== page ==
Diabetic nephropathy is the leading cause of kidney disease in patients starting renal replacement therapy and affects approximately 40% of type 1 and type 2 diabetic patients. It increases the risk of death, mainly from cardiovascular causes, and is defined by increased urinary albumin excretion (UAE) in the absence of other renal diseases. Diabetic nephropathy is categorized into stages: microalbuminuria (UAE >20 microg/min and or =200 microg/min). Hyperglycemia, increased blood pressure levels, and genetic predisposition are the main risk factors for the development of diabetic nephropathy. Elevated serum lipids, smoking habits, and the amount and origin of dietary protein also seem to play a role as risk factors. Screening for microalbuminuria should be performed yearly, starting 5 years after diagnosis in type 1 diabetes or earlier in the presence of puberty or poor metabolic control. In patients with type 2 diabetes, screening should be performed at diagnosis and yearly thereafter. Patients with micro- and macroalbuminuria should undergo an evaluation regarding the presence of comorbid associations, especially retinopathy and macrovascular disease. Achieving the best metabolic control (A1c 1.0 g/24 h and increased serum creatinine), using drugs with blockade effect on the renin-angiotensin-aldosterone system, and treating dyslipidemia (LDL cholesterol <100 mg/dl) are effective strategies for preventing the development of microalbuminuria, in delaying the progression to more advanced stages of nephropathy and in reducing cardiovascular mortality in patients with type 1 and type 2 diabetes.
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              Adipokines: molecular links between obesity and atheroslcerosis.

              Atherosclerotic disease remains the leading cause of death in industrialized nations despite major advances in its diagnosis, treatment, and prevention. The increasing epidemic of obesity, insulin resistance, and diabetes will likely add to this burden. Increasingly, it is becoming apparent that adipose tissue is an active endocrine and paracrine organ that releases several bioactive mediators that influence not only body weight homeostasis but also inflammation, coagulation, fibrinolysis, insulin resistance, diabetes, and atherosclerosis. The cellular mechanisms linking obesity and atherosclerosis are complex and have not been fully elucidated. This review summarizes the experimental and clinical evidence on how excess body fat influences cardiovascular health through multiple yet converging pathways. The role of adipose tissue in the development of obesity-linked insulin resistance, metabolic syndrome, and diabetes will be reviewed, including an examination of the molecular links between obesity and atherosclerosis, namely, the effects of fat-derived adipokines. Finally, we will discuss how these new insights may provide us with innovative therapeutic strategies to improve cardiovascular health.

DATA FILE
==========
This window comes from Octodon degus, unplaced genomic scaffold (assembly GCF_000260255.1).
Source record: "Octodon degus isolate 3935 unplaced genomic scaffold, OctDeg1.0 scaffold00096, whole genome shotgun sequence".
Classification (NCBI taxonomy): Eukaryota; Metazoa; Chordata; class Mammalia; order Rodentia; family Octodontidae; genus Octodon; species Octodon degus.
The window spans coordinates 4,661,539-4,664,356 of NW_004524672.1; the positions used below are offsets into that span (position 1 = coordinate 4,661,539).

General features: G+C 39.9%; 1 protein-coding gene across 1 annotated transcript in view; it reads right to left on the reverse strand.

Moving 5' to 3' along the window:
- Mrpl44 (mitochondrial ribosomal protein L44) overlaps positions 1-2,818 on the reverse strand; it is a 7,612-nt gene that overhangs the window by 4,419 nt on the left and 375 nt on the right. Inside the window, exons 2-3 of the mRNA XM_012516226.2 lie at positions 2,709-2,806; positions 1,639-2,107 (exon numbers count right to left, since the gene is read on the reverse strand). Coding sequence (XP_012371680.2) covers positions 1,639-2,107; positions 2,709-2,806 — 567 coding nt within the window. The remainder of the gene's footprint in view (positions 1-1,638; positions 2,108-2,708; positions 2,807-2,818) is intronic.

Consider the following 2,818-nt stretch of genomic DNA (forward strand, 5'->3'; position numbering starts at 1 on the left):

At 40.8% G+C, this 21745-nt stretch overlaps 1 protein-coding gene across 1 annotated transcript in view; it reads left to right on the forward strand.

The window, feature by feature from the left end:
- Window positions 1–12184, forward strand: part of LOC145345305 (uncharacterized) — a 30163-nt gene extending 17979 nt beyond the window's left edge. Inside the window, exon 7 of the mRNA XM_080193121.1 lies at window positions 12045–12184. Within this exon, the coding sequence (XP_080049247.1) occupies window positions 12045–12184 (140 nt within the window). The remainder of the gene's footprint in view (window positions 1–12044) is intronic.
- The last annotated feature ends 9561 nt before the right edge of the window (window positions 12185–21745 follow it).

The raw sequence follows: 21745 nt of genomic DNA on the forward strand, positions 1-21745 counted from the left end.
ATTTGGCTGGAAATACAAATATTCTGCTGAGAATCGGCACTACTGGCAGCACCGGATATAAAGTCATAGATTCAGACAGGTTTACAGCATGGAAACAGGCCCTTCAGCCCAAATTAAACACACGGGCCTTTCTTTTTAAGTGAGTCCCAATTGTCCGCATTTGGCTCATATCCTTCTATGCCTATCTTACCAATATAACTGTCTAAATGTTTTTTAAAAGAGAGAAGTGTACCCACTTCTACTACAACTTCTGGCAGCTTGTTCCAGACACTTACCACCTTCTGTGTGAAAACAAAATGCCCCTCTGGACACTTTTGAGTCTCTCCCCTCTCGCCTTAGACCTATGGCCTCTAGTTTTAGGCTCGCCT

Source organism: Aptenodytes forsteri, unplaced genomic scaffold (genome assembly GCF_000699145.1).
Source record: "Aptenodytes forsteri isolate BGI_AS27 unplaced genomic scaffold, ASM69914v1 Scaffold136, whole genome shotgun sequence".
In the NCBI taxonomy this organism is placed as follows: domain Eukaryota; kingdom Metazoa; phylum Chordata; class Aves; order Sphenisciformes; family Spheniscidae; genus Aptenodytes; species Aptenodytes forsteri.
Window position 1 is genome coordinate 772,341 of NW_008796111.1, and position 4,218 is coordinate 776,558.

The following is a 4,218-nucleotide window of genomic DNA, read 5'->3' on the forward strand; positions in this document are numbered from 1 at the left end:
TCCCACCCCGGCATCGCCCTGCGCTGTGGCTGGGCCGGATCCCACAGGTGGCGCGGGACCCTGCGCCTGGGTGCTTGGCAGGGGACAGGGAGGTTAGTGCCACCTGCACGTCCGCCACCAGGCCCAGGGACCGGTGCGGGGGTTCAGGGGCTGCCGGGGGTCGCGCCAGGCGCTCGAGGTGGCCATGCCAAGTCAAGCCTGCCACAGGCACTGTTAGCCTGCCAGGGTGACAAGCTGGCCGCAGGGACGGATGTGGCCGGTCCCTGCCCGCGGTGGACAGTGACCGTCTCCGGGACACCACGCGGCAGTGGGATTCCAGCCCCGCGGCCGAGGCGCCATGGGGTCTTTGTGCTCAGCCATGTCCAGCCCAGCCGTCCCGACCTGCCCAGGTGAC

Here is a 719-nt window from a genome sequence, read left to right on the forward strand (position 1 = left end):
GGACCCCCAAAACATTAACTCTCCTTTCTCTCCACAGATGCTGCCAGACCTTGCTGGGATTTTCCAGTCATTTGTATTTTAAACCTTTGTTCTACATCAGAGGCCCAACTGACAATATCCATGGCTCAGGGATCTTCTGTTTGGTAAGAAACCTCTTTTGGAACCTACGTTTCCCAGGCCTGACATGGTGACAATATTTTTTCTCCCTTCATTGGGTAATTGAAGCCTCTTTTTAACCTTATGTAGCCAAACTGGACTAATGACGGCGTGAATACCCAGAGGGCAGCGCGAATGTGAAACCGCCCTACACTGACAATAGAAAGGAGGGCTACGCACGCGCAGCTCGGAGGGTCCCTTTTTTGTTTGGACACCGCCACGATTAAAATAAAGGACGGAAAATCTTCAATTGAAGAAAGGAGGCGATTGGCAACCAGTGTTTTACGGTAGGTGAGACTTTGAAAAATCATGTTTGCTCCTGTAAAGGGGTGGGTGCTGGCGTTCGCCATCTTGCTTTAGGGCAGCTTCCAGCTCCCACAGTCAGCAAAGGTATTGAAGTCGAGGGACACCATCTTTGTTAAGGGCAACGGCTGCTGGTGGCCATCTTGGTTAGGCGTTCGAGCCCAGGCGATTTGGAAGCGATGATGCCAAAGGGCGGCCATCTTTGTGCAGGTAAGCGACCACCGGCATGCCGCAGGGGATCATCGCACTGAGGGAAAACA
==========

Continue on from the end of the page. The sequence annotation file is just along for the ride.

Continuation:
Author and article information

                Ther Clin Risk Manag
                Ther Clin Risk Manag
                Therapeutics and Clinical Risk Management
                Therapeutics and Clinical Risk Management
                Dove Medical Press
                13 January 2017
                : 13
                : 69-79
                [1 ]Department of Medicine, Rudolfstiftung Hospital, Vienna, Austria
                [2 ]Richford Gate Medical Practice, London, UK
                [3 ]Cardiovascular Division, Heart Institute, Hadassah-Hebrew University Medical Center, Jerusalem, Israel
                [4 ]First Faculty of Medicine, Charles University, Prague, Czech Republic
                [5 ]Department of Medicine, University Hospital, Würzburg, Germany
                [6 ]First Medical Department, Hanusch-Krankenhaus, Vienna, Austria
                Author notes
                Correspondence: Guntram Schernthaner, Department of Medicine, Rudolfstiftung Hospital, Juchgasse 25, 1030 Vienna, Austria, Email guntram@ 123456schernthaner.eu
                © 2017 Schernthaner et al. This work is published and licensed by Dove Medical Press Limited

                The full terms of this license are available at https://www.dovepress.com/terms.php and incorporate the Creative Commons Attribution – Non Commercial (unported, v3.0) License ( http://creativecommons.org/licenses/by-nc/3.0/). By accessing the work you hereby accept the Terms. Non-commercial uses of the work are permitted without any further permission from Dove Medical Press Limited, provided the work is properly attributed.



                empagliflozin, type 2 diabetes, cvots, sglt2 inhibitor, cardiovascular risk